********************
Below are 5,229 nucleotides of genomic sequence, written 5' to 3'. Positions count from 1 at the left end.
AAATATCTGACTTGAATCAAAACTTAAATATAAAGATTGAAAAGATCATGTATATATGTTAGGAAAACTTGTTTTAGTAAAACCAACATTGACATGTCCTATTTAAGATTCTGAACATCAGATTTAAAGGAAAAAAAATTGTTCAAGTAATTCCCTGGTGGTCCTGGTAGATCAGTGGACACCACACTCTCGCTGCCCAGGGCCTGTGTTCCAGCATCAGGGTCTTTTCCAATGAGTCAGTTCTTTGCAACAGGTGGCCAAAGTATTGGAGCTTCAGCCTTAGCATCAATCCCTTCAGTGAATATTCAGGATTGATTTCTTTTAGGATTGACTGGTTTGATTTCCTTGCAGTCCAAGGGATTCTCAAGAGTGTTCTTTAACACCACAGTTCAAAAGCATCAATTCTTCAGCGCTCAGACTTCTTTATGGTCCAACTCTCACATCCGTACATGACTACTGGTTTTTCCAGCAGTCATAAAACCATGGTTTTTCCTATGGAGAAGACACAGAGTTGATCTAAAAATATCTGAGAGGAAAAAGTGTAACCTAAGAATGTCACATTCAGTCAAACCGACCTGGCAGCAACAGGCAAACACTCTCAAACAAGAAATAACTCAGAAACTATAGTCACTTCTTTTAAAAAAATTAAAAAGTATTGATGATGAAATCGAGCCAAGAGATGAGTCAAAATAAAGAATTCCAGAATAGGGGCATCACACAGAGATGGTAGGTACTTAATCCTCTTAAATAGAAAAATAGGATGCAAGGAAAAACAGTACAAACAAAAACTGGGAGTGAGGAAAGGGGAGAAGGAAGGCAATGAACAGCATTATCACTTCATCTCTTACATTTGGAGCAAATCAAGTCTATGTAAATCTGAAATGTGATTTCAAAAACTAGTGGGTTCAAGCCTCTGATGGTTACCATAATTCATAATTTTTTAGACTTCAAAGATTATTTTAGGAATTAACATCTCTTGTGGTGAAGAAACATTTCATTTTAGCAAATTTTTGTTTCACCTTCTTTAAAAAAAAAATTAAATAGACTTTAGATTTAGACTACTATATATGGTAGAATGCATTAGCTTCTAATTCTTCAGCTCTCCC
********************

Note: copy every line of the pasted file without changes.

Below are 5,229 nucleotides of genomic sequence, written 5' to 3'. Positions count from 1 at the left end.
AAATATCTGACTTGAATCAAAACTTAAATATAAAGATTGAAAAGATCATGTATATATGTTAGGAAAACTTGTTTTAGTAAAACCAACATTGACATGTCCTATTTAAGATTCTGAACATCAGATTTAAAGGAAAAAAAATTGTTCAAGTAATTCCCTGGTGGTCCTGGTAGATCAGTGGACACCACACTCTCGCTGCCCAGGGCCTGTGTTCCAGCATCAGGGTCTTTTCCAATGAGTCAGTTCTTTGCAACAGGTGGCCAAAGTATTGGAGCTTCAGCCTTAGCATCAATCCCTTCAGTGAATATTCAGGATTGATTTCTTTTAGGATTGACTGGTTTGATTTCCTTGCAGTCCAAGGGATTCTCAAGAGTGTTCTTTAACACCACAGTTCAAAAGCATCAATTCTTCAGCGCTCAGACTTCTTTATGGTCCAACTCTCACATCCGTACATGACTACTGGTTTTTCCAGCAGTCATAAAACCATGGTTTTTCCTATGGAGAAGACACAGAGTTGATCTAAAAATATCTGAGAGGAAAAAGTGTAACCTAAGAATGTCACATTCAGTCAAACCGACCTGGCAGCAACAGGCAAACACTCTCAAACAAGAAATAACTCAGAAACTATAGTCACTTCTTTTAAAAAAATTAAAAAGTATTGATGATGAAATCGAGCCAAGAGATGAGTCAAAATAAAGAATTCCAGAATAGGGGCATCACACAGAGATGGTAGGTACTTAATCCTCTTAAATAGAAAAATAGGATGCAAGGAAAAACAGTACAAACAAAAACTGGGAGTGAGGAAAGGGGAGAAGGAAGGCAATGAACAGCATTATCACTTCATCTCTTACATTTGGAGCAAATCAAGTCTATGTAAATCTGAAATGTGATTTCAAAAACTAGTGGGTTCAAGCCTCTGATGGTTACCATAATTCATAATTTTTTAGACTTCAAAGATTATTTTAGGAATTAACATCTCTTGTGGTGAAGAAACATTTCATTTTAGCAAATTTTTGTTTCACCTTCTTTAAAAAAAAAATTAAATAGACTTTAGATTTAGACTACTATATATGGTAGAATGCATTAGCTTCTAATTCTTCAGCTCTCCC